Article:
Friday, June 24, 2011

Without a Backward Glance by Kate Veitch


First of all, the summary:

On Christmas Eve 1967, Rosemarie McDonald walks out the door of her suburban Melbourne home, leaving her husband behind to raise their four children: Deborah, the eldest at almost 13 and default mother; Robert, the compulsive worrier; James the peacemaker even at eight; and Meredith, the perpetual baby. Decades later, the children have forged their own families, but remain trapped in their original roles and are still somehow waiting for word from Rosemarie. When James rediscovers her on a trip to London, they are all faced with confronting their betrayer, and themselves, and possible forgiveness. Published under the title Listen in Veitch's native Australia, the novel's omniscient narration eavesdrops on the inner lives of each family member and their different ways of coping with abandonment—not all of them healthy. What emerges is a heartfelt yet unsentimental portrait of a family undone by a mother's desire, and its struggle to find ways to keep going and keep together.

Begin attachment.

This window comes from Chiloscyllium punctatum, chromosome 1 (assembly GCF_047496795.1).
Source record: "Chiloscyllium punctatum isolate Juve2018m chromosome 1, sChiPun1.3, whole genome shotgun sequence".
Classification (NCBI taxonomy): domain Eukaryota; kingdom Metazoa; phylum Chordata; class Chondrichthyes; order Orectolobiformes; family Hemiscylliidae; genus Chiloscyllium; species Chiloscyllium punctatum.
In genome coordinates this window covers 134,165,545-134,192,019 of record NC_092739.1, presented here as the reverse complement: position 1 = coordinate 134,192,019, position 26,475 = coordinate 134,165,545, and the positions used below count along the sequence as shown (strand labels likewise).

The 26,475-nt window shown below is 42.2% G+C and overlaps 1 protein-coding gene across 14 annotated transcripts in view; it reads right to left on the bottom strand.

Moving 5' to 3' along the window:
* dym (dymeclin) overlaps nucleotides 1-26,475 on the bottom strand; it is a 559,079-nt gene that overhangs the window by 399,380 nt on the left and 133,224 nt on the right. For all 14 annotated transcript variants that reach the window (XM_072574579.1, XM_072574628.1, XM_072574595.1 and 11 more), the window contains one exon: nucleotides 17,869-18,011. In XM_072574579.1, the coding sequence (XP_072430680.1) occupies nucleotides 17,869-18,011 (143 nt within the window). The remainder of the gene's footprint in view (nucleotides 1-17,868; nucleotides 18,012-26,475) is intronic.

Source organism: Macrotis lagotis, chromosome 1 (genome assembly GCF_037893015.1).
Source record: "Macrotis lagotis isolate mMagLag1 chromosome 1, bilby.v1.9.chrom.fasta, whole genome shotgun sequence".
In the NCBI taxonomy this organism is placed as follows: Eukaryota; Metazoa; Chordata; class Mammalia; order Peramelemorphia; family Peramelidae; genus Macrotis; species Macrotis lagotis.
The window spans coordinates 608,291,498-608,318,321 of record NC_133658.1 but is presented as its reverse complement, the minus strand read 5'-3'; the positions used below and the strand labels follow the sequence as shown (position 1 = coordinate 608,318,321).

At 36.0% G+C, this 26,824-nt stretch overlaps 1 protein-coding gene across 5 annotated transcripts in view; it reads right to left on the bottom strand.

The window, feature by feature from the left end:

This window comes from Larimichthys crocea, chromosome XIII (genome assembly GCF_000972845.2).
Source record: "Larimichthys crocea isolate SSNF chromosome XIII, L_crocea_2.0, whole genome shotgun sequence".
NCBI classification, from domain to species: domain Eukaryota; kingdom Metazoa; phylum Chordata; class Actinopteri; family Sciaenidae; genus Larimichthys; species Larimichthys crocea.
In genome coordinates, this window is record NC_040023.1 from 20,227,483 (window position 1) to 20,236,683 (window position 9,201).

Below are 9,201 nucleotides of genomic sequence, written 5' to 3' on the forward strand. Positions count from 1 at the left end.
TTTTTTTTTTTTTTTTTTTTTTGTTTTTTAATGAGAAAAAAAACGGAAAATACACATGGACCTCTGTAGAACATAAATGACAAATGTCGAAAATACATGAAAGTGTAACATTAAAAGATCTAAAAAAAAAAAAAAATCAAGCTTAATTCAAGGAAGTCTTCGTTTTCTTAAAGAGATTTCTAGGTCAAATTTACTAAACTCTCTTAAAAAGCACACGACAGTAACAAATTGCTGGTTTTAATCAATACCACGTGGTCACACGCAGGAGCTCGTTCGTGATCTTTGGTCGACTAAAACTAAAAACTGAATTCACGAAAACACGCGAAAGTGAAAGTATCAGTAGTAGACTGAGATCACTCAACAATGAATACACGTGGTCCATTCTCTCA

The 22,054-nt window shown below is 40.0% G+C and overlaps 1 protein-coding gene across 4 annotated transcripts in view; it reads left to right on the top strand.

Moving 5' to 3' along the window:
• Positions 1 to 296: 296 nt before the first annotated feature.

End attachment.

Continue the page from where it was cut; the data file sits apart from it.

With that done, let me say that it took me a while to get into this one. I never considered putting it down, but I just wasn't invested in it. It was easy to read a few pages then forget about it for days. However, I needed to get this one finished for my book challenge, so I picked it up a few days ago and got hard-headed about it.

To my pleasant surprise, I liked this one quite a bit! The characters were different, engaging, had issues and felt very real to me. I had never read a book set in Australia before, and while it didn't play in the story much, it lent a different tone with the colloquialisms. I gave it three stars because it ended a little too tidy and a little too fast. Almost like the author said, "Oh, no! I need to finish this one out!" ha

The book satisfied the Summer Reading Challenge requirement for a book with summer colors on the cover (red, yellow or orange). Overall, I recommend this one for a nice, light read.

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